From the Publisher: Of Pigs and Men

Next year will mark the one-hundredth anniversary of Leo XIII’s Rerum Novarum, and it is much to be hoped that Pope John Paul II will issue a new encyclical summarizing and developing the papal understanding of the economic side of human development. He could hardly do better than to extend his reflections on the fundamental “right to personal economic enterprise” which he articulated so startlingly in Sollicitudo Rei Socialis.

Economics is far from being the whole of human development. God loves those in dire need most of all, and their salvation is by no means jeopardized by their poverty (on the contrary). Still, in proportion as one fixes one’s eyes upon the urgent need of freeing the world’s poor from the prison of grinding material poverty, economic development is a necessary condition for human development. Human dignity requires it.

Moreover, by grounding economic development in the creative power of God, an inalienable impress of which is endowed by the Creator in every man and woman, Pope John Paul II has decisively shown that economic creativity has a source and origin far deeper than mere material interest. If to produce new wealth is a creative act, the profit motive is not merely a selfish reflex. To produce economic progress for one’s family, one’s nation, and the entire human race is to share in the creative power of God. From this principle, powerful moral obligations follow.

This creation theology of Pope John Paul II is important. It shows that the cause of the wealth of nations is not material, but spiritual. It confirms theologically what economists (including Nobel Prize winners) have been discovering empirically: that human capital is the most important form of capital. This is why nations as bereft of natural material resources as Japan can become very wealthy. This is also why the modern world places so much emphasis upon education—investments in human capital are far more fruitful than any others. To have grasped the primacy of the spiritual even in the seemingly material realm of economic development is one of the major contributions of Pope John Paul II to the history of papal social thought.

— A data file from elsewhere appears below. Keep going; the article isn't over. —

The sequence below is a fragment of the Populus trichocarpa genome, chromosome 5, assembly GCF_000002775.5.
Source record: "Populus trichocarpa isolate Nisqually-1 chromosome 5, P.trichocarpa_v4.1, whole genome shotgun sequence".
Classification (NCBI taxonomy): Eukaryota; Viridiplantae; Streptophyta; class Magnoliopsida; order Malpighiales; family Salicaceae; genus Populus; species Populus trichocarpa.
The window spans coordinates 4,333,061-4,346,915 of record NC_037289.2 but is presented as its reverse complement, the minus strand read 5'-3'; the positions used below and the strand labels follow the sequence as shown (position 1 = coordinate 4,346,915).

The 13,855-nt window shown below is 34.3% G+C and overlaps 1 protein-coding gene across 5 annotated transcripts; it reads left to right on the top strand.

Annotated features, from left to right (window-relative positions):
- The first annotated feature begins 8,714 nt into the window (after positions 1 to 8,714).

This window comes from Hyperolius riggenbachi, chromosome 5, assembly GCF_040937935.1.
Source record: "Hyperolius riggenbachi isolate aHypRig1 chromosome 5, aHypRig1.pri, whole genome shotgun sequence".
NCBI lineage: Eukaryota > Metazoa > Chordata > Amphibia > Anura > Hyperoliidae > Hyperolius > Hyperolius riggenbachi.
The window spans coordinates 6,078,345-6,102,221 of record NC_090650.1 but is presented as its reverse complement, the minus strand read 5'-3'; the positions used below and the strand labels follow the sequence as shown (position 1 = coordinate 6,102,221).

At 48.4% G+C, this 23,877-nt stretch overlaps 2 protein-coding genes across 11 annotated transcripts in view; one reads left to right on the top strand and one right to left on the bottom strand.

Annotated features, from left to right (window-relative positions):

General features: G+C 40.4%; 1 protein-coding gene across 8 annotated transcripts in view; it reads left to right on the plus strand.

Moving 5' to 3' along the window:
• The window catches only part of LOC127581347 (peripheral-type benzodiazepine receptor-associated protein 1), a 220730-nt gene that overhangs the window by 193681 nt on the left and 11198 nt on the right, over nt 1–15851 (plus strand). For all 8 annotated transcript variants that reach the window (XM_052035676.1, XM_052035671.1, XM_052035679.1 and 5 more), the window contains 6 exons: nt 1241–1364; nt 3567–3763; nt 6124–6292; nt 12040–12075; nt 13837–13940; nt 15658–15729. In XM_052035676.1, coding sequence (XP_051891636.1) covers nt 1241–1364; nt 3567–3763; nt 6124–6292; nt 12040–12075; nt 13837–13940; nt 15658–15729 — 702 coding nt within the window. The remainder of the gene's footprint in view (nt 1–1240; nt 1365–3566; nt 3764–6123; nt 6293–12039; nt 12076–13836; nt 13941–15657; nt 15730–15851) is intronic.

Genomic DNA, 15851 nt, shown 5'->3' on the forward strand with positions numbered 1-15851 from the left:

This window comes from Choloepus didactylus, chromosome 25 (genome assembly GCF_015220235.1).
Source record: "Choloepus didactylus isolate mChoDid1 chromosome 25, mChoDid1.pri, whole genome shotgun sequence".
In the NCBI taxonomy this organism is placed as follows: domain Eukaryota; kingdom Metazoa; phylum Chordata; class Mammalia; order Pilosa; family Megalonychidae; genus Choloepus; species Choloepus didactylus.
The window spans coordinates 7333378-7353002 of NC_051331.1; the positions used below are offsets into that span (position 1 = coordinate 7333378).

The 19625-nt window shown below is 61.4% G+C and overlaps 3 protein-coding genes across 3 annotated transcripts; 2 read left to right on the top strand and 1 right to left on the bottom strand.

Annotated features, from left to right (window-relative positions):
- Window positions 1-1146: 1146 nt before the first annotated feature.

Moreover, this emphasis upon the spiritual source of economic development helps to explain an otherwise puzzling fact about the wealth of nations; namely, that the wealthiest nations (The Netherlands, Japan, Hong Kong) are often the most densely populated. The reason for this is that every new child is born with the capacity to create more than he or she consumes. Given a non-repressive or even a favorable system, nearly all will do so. That is why merely arithmetical measuring techniques reach absurd consequences: If a pig is born in Peru, economists raise the per capita income an increment, whereas if a child is born, they lower it. But the pig will create nothing, whereas the child is capable of creating much. The child is a far more important source of national wealth than a pig.